- Kenergy’s utility-scale power project is able to supply power at an affordable price to KPLC, the local utility, enabling it to both reduce the power cost to consumers and reduce transmission losses in the region, which is far from other sources of generation.
- Kenergy is focused on the larger scale C&I developments where our developer and project financing skills are valuable.
- BESS has a major role to play in the future to enable grids to incorporate increased variable renewable energy sources of power however BESS should not be used on an individual power plant level but at a system level.
How has the year 2022 been so far at Kenergy? What have been some key developments?
It’s been a challenging year for the IPP business and positive for the large-scale C&I business.
The IPP business in Kenya has been stalled since the Presidential Task Force was implemented in March 2021, which is 17 months ago. The recently issued White Paper which sets a vision for the incoming government suggests the IPP business could get started again, in particular for renewable energy sources, should the incoming government use this as a blueprint for the energy sector.
Kenergy’s utility-scale power project is able to supply power at an affordable price to KPLC, the local utility, enabling it to both reduce the power cost to consumers and reduce transmission losses in the region, which is far from other sources of generation.
Electricity prices from KPLC, the utility, are likely to increase later in the year as the current subsidies for fuel and power costs are no longer sustainable.
We will see a continued increase in the demand for C&I solar as this is cheaper than power from the utility. Kenergy is focused on the larger scale C&I developments where our developer and project financing skills are valuable.
What is your outlook on East Africa’s large-scale utility solar segment in the next 5 years?
The outlook is highly dependent on the incoming government’s policy for Kenya.
I do believe that Kenya and the wider East Africa have enormous potential to become a large hub for manufacturing with net zero power given the renewable resources available to the region as per the White Paper and that this would have a major positive impact on socio-economic growth.
The demand would have to be created and this is dependent on ensuring the correct policies are put in place by the government to attract investment to set up industries.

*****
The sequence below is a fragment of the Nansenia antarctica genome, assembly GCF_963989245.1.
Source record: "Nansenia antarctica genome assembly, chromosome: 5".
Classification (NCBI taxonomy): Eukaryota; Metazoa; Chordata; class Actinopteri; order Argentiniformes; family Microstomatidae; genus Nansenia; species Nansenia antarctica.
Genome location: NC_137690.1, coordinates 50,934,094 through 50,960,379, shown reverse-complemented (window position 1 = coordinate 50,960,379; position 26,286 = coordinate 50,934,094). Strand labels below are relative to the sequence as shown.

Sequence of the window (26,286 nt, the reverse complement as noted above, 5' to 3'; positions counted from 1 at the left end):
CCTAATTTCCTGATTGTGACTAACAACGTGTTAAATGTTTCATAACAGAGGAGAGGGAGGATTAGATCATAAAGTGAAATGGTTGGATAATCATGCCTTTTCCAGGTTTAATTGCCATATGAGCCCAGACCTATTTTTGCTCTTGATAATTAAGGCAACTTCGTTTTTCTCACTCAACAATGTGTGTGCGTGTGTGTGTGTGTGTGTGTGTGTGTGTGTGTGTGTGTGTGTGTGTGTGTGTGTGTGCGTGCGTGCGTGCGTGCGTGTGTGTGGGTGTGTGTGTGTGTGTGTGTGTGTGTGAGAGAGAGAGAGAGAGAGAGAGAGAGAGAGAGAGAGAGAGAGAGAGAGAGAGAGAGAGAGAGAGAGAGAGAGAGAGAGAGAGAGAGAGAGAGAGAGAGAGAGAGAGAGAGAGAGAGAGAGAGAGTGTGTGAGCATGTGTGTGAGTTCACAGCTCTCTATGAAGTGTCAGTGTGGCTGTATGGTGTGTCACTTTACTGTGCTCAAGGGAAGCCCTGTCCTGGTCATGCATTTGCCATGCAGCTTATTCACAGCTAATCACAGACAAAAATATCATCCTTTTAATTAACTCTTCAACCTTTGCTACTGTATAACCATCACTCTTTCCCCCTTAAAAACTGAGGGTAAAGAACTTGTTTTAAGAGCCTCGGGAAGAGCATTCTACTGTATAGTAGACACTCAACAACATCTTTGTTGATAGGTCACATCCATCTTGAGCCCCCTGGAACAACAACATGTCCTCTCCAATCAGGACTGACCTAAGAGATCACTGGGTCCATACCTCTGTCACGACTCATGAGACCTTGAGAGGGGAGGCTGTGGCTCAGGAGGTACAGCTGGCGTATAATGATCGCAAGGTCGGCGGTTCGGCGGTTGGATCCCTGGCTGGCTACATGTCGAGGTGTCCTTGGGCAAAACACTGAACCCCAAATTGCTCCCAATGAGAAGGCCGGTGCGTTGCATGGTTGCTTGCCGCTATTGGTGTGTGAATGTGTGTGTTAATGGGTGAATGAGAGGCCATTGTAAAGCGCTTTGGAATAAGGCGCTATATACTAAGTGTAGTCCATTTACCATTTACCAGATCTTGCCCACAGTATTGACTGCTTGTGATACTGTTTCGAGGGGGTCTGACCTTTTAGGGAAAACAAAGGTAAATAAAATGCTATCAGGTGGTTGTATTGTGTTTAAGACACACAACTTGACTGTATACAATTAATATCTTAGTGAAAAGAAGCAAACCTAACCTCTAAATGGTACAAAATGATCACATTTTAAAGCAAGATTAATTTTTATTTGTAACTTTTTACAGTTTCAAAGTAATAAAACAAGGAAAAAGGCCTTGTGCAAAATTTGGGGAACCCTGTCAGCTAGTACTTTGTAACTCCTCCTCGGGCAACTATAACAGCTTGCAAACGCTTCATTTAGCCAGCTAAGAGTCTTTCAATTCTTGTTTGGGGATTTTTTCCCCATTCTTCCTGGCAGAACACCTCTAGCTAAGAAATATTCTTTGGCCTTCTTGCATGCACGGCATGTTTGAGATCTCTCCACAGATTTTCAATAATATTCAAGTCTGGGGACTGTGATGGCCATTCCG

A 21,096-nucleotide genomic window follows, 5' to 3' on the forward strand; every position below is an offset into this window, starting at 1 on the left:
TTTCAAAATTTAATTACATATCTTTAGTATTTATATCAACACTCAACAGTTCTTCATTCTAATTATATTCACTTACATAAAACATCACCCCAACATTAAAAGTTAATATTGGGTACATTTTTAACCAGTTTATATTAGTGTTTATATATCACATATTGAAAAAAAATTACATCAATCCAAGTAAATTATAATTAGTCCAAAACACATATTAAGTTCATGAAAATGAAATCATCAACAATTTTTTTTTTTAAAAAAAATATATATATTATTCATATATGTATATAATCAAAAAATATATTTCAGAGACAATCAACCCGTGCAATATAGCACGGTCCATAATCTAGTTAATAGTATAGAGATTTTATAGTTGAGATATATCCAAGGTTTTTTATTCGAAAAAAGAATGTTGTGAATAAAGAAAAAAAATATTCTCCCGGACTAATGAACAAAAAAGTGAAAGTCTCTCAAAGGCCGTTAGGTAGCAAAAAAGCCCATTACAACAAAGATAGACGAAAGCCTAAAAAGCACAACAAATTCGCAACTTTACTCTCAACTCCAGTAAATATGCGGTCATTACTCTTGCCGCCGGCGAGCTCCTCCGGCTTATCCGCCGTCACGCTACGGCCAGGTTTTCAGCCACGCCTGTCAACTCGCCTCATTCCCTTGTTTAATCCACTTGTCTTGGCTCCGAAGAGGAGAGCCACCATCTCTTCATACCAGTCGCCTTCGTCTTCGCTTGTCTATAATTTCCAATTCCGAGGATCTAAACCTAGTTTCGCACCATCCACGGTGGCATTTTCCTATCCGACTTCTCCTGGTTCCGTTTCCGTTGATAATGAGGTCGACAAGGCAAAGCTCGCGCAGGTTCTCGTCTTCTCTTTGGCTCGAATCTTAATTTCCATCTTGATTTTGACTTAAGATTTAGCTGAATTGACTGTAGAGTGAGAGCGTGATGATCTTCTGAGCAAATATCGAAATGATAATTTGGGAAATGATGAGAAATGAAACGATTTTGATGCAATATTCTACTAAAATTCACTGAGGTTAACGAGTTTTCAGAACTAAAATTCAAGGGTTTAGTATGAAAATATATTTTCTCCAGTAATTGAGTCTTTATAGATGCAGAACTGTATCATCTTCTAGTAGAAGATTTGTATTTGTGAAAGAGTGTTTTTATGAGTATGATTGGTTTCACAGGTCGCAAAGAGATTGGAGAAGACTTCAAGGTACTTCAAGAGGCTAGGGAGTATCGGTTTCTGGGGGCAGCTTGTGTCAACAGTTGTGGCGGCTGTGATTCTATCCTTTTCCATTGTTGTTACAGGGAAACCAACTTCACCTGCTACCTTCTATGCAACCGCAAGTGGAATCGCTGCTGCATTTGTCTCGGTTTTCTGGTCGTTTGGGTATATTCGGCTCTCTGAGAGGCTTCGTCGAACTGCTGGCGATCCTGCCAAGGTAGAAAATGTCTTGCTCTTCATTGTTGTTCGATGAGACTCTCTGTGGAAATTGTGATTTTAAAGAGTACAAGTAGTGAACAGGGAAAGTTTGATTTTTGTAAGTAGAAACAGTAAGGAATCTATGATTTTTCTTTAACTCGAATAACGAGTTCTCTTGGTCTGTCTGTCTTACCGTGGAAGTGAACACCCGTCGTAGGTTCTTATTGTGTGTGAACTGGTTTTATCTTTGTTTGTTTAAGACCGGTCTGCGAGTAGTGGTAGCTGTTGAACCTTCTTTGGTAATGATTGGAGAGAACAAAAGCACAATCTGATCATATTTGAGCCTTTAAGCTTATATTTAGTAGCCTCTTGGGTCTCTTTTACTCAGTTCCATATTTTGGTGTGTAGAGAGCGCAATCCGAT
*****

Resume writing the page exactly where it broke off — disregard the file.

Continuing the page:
Compared to Europe, which is seeing an electricity supply deficit with exorbitant electricity prices and Asia, which has a higher carbon power generation content, we are in an excellent position to attract manufacturing by ensuring 95% + of our power is generated from renewable energy sources.
What is your view on getting finance for a large-scale utility solar project in East Africa?
At the moment, it is trickier to attract debt financing due to the lack of clarity on energy policy. DFIs, who are the main lenders for infrastructure projects in Kenya, are focused on other African markets and don’t wish to invest in debt until there is a clear signal from the government with regards to timelines for the issuance of letters of support to projects with signed power purchase agreements.
Projects will need to be provided with a clear way forwards and bankable letters of support to secure the necessary debt financing.
A major issue over the last year is the significant increase in the base rates for lending which could make it challenging to finance certain projects as the base rates continue to increase.
How the recent BESS (Battery Energy Storage System) with Large format solar modules could change the utility-scale solar landscape in East Africa?
BESS would strengthen the grid in areas that are far from generation sources and where there is insufficient generation. BESS has a major role to play in the future to enable grids to incorporate increased variable renewable energy sources of power however BESS should not be used on an individual power plant level but at a system level. At present, BESS is not as economically viable as a pure energy storage play based on electricity prices in the region, but more so for the provision of ancillary services in addition to some energy shifting across the day. BESS can be very expensive if not used optimally hence the analysis of how much is required needs to be done carefully.
In Kenya, we have done a high-level study that suggests that due to the geographical diversity of the planned and existing wind and solar projects, the variability of the portfolio of projects is not as significant as many expect on an hour-to-hour basis. The indicative study suggested that 95% of the variability could be dealt with by installing approximately 150MW of BESS.
This interview was taken on 1st September 2022